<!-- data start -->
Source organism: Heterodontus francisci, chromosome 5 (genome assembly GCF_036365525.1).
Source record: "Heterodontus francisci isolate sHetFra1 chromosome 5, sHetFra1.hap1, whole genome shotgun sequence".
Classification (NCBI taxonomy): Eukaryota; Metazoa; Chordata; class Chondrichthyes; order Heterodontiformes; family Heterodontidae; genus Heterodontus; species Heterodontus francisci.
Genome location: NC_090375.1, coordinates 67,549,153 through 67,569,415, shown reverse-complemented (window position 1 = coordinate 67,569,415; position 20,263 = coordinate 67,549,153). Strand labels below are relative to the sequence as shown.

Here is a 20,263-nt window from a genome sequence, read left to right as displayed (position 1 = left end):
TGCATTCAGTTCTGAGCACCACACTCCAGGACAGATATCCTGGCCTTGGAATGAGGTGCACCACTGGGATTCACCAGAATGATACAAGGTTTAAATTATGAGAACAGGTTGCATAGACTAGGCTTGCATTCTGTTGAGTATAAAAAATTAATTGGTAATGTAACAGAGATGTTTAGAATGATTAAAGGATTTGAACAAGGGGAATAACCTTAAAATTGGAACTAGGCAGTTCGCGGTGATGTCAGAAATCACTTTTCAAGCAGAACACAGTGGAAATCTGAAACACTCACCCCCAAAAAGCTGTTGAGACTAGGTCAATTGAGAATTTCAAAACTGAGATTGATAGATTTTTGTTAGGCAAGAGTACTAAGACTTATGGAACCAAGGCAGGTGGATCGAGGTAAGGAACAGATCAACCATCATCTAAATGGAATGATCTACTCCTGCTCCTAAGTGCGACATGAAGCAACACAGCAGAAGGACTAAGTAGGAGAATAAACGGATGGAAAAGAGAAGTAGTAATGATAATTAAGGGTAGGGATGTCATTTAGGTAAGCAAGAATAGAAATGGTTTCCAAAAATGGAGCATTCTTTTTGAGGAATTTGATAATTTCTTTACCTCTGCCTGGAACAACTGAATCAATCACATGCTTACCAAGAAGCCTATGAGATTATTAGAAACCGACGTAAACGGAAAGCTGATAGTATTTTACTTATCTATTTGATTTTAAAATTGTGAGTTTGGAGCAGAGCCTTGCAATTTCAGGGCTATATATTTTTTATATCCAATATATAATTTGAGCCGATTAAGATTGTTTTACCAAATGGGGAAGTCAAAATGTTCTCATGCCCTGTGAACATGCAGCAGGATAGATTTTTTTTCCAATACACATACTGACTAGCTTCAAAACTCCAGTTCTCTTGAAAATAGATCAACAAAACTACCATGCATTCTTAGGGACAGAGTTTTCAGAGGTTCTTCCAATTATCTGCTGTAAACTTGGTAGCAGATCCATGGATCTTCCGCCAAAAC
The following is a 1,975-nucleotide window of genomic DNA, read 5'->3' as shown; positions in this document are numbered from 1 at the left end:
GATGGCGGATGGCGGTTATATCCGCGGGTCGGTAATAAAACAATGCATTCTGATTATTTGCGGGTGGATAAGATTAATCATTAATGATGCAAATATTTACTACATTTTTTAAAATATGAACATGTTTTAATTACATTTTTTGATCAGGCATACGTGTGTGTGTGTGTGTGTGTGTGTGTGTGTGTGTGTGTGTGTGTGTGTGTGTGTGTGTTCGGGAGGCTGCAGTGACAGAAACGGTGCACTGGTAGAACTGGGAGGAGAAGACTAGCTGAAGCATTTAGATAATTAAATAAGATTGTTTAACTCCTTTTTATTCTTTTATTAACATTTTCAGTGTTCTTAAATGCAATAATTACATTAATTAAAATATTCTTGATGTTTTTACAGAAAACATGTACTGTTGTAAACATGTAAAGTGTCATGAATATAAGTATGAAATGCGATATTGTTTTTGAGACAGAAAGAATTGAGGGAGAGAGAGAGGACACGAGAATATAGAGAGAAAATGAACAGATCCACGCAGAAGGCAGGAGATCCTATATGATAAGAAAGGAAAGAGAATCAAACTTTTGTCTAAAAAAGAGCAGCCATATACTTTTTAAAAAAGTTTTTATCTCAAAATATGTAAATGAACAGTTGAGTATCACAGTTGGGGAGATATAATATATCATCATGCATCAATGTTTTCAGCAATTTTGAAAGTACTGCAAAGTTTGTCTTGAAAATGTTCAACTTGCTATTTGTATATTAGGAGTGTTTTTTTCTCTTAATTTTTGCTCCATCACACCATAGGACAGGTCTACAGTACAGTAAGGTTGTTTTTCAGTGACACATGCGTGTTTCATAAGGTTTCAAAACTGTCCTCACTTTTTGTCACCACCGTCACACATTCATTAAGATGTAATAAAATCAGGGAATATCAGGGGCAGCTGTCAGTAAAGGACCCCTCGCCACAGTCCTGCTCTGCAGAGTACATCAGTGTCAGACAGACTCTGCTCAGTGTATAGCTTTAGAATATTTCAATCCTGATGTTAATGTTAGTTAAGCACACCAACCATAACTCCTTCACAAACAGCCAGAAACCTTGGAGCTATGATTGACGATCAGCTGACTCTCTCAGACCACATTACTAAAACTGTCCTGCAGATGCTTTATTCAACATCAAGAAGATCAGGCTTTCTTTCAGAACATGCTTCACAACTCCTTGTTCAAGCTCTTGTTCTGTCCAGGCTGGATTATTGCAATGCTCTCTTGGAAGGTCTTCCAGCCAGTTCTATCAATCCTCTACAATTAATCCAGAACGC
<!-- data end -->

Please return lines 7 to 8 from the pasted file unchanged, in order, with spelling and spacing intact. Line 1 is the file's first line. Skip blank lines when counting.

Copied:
The following is a 1,975-nucleotide window of genomic DNA, read 5'->3' as shown; positions in this document are numbered from 1 at the left end:
GATGGCGGATGGCGGTTATATCCGCGGGTCGGTAATAAAACAATGCATTCTGATTATTTGCGGGTGGATAAGATTAATCATTAATGATGCAAATATTTACTACATTTTTTAAAATATGAACATGTTTTAATTACATTTTTTGATCAGGCATACGTGTGTGTGTGTGTGTGTGTGTGTGTGTGTGTGTGTGTGTGTGTGTGTGTGTGTGTGTTCGGGAGGCTGCAGTGACAGAAACGGTGCACTGGTAGAACTGGGAGGAGAAGACTAGCTGAAGCATTTAGATAATTAAATAAGATTGTTTAACTCCTTTTTATTCTTTTATTAACATTTTCAGTGTTCTTAAATGCAATAATTACATTAATTAAAATATTCTTGATGTTTTTACAGAAAACATGTACTGTTGTAAACATGTAAAGTGTCATGAATATAAGTATGAAATGCGATATTGTTTTTGAGACAGAAAGAATTGAGGGAGAGAGAGAGGACACGAGAATATAGAGAGAAAATGAACAGATCCACGCAGAAGGCAGGAGATCCTATATGATAAGAAAGGAAAGAGAATCAAACTTTTGTCTAAAAAAGAGCAGCCATATACTTTTTAAAAAAGTTTTTATCTCAAAATATGTAAATGAACAGTTGAGTATCACAGTTGGGGAGATATAATATATCATCATGCATCAATGTTTTCAGCAATTTTGAAAGTACTGCAAAGTTTGTCTTGAAAATGTTCAACTTGCTATTTGTATATTAGGAGTGTTTTTTTCTCTTAATTTTTGCTCCATCACACCATAGGACAGGTCTACAGTACAGTAAGGTTGTTTTTCAGTGACACATGCGTGTTTCATAAGGTTTCAAAACTGTCCTCACTTTTTGTCACCACCGTCACACATTCATTAAGATGTAATAAAATCAGGGAATATCAGGGGCAGCTGTCAGTAAAGGACCCCTCGCCACAGTCCTGCTCTGCAGAGTACATCAGTGTCAGACAGACTCTGCTCAGTGTATAGCTTTAGAATATTTCAATCCTGATGTTAATGTTAGTTAAGCACACCAACCATAACTCCTTCACAAACAGCCAGAAACCTTGGAGCTATGATTGACGATCAGCTGACTCTCTCAGACCACATTACTAAAACTGTCCTGCAGATGCTTTATTCAACATCAAGAAGATCAGGCTTTCTTTCAGAACATGCTTCACAACTCCTTGTTCAAGCTCTTGTTCTGTCCAGGCTGGATTATTGCAATGCTCTCTTGGAAGGTCTTCCAGCCAGTTCTATCAATCCTCTACAATTAATCCAGAACGC